I have already had a call about the black scarab beetle this year, and seeing how they caused such a problem for a lot of Georgians last year, I wanted to touch on the subject.
Spring and late summer of 2010 saw mass emergences of the beetle. The identification is still not confirmed; however, evidence suggests it is either the sugarcane beetle or rice beetle.
Since not much is known about either species, much of what is suggested by UGA Extension Entomologist Dan Suiter is educated guesses. It appears there may be two generations per year of this insect in Georgia given the mass emergences reported in April, May and again in August 2010. It is expected that the mass emergence that occurred last August resulted in a generation of beetles that overwintered as larvae, completed development and have resulted in the emergence we see now.
As noted by pest control companies and county agents, in addition to being a nuisance, this beetle can cause significant damage to soft, pliable roofing materials or caulk between a wall and flat surface. Because the beetles have an aversion to sunlight, they attempt to burrow. These strong beetles are successful at penetrating these materials and can cause significant damage.
Based on what little is known about this beetle, control is going to be difficult. As they complete development, beetles emerge from the grass, where they feed on the roots, and are attracted to lights on buildings (they are nocturnal). During the mass emergence, they presumably are mating and going back to sites to lay eggs, where they emerge the following spring.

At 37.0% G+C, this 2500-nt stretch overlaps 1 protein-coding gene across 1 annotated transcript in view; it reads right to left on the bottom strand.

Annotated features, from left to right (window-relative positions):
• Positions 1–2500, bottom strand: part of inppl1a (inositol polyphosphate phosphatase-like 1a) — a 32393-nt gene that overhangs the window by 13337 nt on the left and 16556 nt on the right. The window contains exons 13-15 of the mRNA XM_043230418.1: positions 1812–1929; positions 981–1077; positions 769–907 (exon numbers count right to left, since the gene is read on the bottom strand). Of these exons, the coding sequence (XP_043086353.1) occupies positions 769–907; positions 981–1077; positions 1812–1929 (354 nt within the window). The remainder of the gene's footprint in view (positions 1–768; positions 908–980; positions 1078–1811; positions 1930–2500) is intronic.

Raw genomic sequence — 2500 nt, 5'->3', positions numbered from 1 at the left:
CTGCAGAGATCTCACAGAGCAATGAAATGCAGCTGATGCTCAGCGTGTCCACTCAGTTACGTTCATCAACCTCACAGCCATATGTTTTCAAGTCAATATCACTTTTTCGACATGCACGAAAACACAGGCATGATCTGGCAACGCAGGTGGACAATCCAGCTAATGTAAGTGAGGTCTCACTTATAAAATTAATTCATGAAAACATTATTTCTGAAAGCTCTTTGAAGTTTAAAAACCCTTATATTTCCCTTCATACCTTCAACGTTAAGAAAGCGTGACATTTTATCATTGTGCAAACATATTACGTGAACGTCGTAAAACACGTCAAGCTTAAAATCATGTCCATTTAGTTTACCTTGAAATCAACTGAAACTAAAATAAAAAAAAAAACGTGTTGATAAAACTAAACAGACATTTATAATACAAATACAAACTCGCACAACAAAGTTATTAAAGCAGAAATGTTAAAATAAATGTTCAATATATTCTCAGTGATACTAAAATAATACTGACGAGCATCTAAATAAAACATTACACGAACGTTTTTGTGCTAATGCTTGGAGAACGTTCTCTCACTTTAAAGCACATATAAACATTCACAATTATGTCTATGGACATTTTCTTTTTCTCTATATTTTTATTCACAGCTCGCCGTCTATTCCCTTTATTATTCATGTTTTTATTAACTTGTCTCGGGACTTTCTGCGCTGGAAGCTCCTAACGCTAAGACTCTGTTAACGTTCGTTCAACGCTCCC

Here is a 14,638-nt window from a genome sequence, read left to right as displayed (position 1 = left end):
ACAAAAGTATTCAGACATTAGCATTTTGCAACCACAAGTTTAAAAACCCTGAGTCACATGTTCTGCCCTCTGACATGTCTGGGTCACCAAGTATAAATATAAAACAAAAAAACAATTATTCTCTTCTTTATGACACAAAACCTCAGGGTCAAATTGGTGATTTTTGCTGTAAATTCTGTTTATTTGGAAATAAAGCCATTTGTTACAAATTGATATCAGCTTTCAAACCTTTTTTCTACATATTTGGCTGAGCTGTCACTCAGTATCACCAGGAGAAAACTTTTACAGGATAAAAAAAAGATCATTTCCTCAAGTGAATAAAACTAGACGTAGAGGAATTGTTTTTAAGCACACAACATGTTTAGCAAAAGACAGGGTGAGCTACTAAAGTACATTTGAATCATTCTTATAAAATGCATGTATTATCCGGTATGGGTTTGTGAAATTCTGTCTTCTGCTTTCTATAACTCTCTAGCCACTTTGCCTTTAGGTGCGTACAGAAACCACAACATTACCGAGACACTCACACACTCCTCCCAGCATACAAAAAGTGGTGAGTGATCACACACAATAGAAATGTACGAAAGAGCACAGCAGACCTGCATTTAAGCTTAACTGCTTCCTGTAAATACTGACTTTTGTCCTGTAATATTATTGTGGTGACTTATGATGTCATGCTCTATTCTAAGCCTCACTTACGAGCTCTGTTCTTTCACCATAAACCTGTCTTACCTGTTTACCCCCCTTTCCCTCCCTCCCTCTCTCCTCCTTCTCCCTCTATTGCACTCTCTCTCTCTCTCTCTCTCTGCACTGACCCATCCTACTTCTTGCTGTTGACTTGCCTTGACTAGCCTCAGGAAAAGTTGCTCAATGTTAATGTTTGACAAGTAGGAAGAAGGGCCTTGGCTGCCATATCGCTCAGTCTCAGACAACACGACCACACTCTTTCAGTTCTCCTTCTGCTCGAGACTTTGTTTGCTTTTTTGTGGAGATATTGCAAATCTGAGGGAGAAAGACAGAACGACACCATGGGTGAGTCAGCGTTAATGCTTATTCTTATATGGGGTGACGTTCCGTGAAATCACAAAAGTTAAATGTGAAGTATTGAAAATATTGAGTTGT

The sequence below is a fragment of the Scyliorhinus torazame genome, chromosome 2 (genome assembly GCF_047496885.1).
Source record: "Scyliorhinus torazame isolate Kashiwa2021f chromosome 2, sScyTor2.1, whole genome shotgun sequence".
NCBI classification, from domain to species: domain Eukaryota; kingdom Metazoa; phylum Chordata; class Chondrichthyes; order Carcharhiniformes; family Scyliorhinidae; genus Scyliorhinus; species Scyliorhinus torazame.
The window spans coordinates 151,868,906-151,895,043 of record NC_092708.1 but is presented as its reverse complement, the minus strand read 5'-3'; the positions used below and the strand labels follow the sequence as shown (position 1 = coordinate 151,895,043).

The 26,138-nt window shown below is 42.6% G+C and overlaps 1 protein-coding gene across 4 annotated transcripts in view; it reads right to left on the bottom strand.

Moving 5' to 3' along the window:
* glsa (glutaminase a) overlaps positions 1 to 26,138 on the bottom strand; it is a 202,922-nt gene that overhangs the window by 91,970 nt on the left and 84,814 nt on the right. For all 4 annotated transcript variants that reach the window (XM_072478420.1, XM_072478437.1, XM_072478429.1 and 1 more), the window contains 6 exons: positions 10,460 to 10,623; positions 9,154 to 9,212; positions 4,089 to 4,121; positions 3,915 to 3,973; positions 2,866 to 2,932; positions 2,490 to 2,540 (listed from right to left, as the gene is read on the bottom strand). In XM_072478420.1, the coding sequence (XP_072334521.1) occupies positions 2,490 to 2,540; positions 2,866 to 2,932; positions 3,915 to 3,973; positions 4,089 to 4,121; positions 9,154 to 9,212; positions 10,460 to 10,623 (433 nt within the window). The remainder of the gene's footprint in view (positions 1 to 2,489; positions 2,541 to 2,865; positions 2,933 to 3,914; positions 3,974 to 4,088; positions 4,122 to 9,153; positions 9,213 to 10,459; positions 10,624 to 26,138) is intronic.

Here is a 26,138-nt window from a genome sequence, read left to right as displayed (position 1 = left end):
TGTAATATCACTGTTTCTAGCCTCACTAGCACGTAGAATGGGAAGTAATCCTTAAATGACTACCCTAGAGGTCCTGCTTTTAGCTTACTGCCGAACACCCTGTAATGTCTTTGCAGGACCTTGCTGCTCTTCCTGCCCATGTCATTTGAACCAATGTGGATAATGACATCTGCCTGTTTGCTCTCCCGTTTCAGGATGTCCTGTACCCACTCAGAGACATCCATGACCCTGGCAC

The key question is: Where are these sites? If we knew, we could apply a granular product to kill them as they re-enter the ground after the August emergence. If this cannot be accomplished, we must deal with consequences of the mass emergence.
To do this, several things can be done. First and most important is light management. If possible, some or all lights should be turned off while beetles are active. Lights on the building can be changed to yellow, which is less attractive to beetles; never use mercury vapor lighting unless you're trying to attract them.
The problem with this partial solution is that beetle emergence may be finished by the time lights are changed, as mass emergencies typically complete in three weeks or so. If lights must stay on, alter the way they face or relocate them away from, but still illuminating, the building.
Another idea is to try a "bait" or "interceptor" light. These lights should be highly attractive and placed in an area that attracts the beetles away from the building or entryways.
Chemical sprays likely don't do much. Always read and follow the label if an insecticide spray is chosen for use. You are responsible for proper insecticide treatments.
Treatments should be made around lights or areas where beetles congregate (corners, lines along the intersection of a wall and flat surface), so they will be exposed when they land.
Adapted from "Pest Control Alert: News to use from UGA Extension," Invading Black Scarab Beetles by Daniel R. Suiter, Department of Entomology, University of Georgia, Griffin.
Michael Wheeler is Hall County extension coordinator. Phone: 770-531-6988. Fax: 770-531-3994.